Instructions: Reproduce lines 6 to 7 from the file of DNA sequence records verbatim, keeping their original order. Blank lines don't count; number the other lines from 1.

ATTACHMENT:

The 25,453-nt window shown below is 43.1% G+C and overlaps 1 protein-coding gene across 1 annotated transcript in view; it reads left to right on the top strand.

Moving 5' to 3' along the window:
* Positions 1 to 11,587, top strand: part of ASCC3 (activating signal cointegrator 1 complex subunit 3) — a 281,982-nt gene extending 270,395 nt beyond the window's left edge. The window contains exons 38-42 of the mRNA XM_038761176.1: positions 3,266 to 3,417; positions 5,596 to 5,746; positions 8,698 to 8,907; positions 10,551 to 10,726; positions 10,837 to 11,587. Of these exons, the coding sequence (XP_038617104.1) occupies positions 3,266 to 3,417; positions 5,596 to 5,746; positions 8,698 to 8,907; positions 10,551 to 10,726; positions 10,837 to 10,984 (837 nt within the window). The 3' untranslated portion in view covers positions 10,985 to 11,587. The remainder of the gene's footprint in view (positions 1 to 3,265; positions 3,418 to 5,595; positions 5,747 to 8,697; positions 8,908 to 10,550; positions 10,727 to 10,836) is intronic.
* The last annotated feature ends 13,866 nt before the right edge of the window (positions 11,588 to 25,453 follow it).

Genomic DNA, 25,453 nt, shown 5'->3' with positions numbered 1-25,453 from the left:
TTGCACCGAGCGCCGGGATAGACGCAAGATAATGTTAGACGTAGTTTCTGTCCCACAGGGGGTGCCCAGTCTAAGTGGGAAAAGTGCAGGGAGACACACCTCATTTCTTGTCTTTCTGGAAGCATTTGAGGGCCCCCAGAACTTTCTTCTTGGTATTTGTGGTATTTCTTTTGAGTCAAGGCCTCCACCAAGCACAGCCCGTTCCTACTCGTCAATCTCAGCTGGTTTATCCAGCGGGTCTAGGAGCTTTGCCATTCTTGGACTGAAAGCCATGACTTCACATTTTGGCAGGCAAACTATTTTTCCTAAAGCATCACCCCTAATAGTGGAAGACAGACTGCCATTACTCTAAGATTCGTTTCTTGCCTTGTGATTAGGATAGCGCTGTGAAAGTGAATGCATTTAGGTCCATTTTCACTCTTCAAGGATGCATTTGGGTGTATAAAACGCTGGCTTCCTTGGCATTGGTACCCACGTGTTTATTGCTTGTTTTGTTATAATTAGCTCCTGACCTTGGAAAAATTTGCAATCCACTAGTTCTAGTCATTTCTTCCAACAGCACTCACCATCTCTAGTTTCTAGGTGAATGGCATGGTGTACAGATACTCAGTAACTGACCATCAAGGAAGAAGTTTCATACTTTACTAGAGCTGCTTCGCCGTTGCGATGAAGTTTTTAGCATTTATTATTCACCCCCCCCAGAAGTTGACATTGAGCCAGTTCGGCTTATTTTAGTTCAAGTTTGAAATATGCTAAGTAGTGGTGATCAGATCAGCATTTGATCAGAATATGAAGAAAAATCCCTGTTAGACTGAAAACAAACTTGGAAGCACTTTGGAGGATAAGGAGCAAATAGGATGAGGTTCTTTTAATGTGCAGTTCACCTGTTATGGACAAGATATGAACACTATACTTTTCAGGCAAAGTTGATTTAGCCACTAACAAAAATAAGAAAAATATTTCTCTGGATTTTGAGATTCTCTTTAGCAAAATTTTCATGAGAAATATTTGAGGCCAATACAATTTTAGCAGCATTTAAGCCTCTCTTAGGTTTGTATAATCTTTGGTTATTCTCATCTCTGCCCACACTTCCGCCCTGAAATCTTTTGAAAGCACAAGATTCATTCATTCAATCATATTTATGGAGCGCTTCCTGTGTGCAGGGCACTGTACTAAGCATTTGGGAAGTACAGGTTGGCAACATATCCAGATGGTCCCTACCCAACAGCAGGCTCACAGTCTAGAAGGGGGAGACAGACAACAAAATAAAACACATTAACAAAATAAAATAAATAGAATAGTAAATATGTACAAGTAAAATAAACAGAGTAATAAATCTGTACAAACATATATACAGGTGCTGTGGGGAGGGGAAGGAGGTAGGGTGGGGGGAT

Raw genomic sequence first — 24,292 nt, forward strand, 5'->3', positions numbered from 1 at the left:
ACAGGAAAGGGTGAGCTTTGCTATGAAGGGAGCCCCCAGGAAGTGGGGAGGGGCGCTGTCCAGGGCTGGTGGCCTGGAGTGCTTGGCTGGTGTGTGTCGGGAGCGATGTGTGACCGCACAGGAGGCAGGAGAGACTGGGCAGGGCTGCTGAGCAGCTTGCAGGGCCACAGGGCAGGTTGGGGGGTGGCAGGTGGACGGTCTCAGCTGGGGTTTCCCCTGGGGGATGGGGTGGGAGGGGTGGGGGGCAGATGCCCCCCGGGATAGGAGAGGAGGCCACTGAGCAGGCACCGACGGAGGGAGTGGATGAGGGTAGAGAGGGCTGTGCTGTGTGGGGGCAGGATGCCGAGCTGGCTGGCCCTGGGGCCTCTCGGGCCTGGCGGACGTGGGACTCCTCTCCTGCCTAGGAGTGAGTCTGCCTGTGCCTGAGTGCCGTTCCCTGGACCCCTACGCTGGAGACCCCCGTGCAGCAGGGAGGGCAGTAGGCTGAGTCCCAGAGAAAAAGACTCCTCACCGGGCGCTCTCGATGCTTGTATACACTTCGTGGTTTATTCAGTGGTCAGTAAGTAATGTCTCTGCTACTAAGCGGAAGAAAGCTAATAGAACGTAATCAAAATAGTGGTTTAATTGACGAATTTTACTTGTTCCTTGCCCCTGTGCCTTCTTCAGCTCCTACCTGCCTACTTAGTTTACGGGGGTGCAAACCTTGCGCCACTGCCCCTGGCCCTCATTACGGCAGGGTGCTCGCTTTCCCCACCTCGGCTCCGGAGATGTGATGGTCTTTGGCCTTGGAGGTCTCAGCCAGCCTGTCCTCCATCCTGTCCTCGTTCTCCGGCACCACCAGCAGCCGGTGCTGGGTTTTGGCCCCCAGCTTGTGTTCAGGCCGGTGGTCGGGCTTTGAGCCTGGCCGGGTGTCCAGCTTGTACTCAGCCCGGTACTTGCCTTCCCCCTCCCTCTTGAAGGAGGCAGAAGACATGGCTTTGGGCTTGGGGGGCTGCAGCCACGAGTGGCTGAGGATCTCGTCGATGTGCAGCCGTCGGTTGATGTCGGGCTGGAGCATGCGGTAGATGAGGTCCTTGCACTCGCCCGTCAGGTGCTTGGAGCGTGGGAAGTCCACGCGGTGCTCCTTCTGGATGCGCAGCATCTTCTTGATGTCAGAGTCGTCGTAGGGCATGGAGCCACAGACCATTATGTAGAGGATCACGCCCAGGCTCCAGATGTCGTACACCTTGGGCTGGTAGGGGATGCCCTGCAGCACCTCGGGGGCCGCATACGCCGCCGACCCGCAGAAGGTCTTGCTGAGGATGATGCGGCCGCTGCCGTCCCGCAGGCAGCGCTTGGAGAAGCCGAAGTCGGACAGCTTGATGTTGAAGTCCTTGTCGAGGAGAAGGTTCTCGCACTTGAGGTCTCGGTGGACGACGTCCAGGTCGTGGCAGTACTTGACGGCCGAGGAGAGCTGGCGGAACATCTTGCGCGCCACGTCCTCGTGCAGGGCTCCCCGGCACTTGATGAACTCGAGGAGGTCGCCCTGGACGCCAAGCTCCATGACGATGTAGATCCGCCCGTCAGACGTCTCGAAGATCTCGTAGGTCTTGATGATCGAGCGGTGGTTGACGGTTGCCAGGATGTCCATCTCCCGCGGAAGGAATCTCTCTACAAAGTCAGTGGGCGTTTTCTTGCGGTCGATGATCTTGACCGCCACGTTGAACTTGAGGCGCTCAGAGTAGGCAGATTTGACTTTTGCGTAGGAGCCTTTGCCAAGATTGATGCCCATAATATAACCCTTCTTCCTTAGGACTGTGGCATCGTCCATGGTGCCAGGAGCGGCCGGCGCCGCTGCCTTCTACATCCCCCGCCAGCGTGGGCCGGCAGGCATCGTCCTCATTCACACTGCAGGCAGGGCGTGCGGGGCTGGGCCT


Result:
TTGCACCGAGCGCCGGGATAGACGCAAGATAATGTTAGACGTAGTTTCTGTCCCACAGGGGGTGCCCAGTCTAAGTGGGAAAAGTGCAGGGAGACACACCTCATTTCTTGTCTTTCTGGAAGCATTTGAGGGCCCCCAGAACTTTCTTCTTGGTATTTGTGGTATTTCTTTTGAGTCAAGGCCTCCACCAAGCACAGCCCGTTCCTACTCGTCAATCTCAGCTGGTTTATCCAGCGGGTCTAGGAGCTTTGCCATTCTTGGACTGAAAGCCATGACTTCACATTTTGGCAGGCAAACTATTTTTCCTAAAGCATCACCCCTAATAGTGGAAGACAGACTGCCATTACTCTAAGATTCGTTTCTTGCCTTGTGATTAGGATAGCGCTGTGAAAGTGAATGCATTTAGGTCCATTTTCACTCTTCAAGGATGCATTTGGGTGTATAAAACGCTGGCTTCCTTGGCATTGGTACCCACGTGTTTATTGCTTGTTTTGTTATAATTAGCTCCTGACCTTGGAAAAATTTGCAATCCACTAGTTCTAGTCATTTCTTCCAACAGCACTCACCATCTCTAGTTTCTAGGTGAATGGCATGGTGTACAGATACTCAGTAACTGACCATCAAGGAAGAAGTTTCATACTTTACTAGAGCTGCTTCGCCGTTGCGATGAAGTTTTTAGCATTTATTATTCACCCCCCCCAGAAGTTGACATTGAGCCAGTTCGGCTTATTTTAGTTCAAGTTTGAAATATGCTAAGTAGTGGTGATCAGATCAGCATTTGATCAGAATATGAAGAAAAATCCCTGTTAGACTGAAAACAAACTTGGAAGCACTTTGGAGGATAAGGAGCAAATAGGATGAGGTTCTTTTAATGTGCAGTTCACCTGTTATGGACAAGATATGAACACTATACTTTTCAGGCAAAGTTGATTTAGCCACTAACAAAAATAAGAAAAATATTTCTCTGGATTTTGAGATTCTCTTTAGCAAAATTTTCATGAGAAATATTTGAGGCCAATACAATTTTAGCAGCATTTAAGCCTCTCTTAGGTTTGTATAATCTTTGGTTATTCTCATCTCTGCCCACACTTCCGCCCTGAAATCTTTTGAAAGCACAAGATTCATTCATTCAATCATATTTATGGAGCGCTTCCTGTGTGCAGGGCACTGTACTAAGCATTTGGGAAGTACAGGTTGGCAACATATCCAGATGGTCCCTACCCAACAGCAGGCTCACAGTCTAGAAGGGGGAGACAGACAACAAAATAAAACACATTAACAAAATAAAATAAATAGAATAGTAAATATGTACAAGTAAAATAAACAGAGTAATAAATCTGTACAAACATATATACAGGTGCTGTGGGGAGGGGAAGGAGGTAGGGTGGGGGGAT

Raw genomic sequence first — 24,292 nt, forward strand, 5'->3', positions numbered from 1 at the left: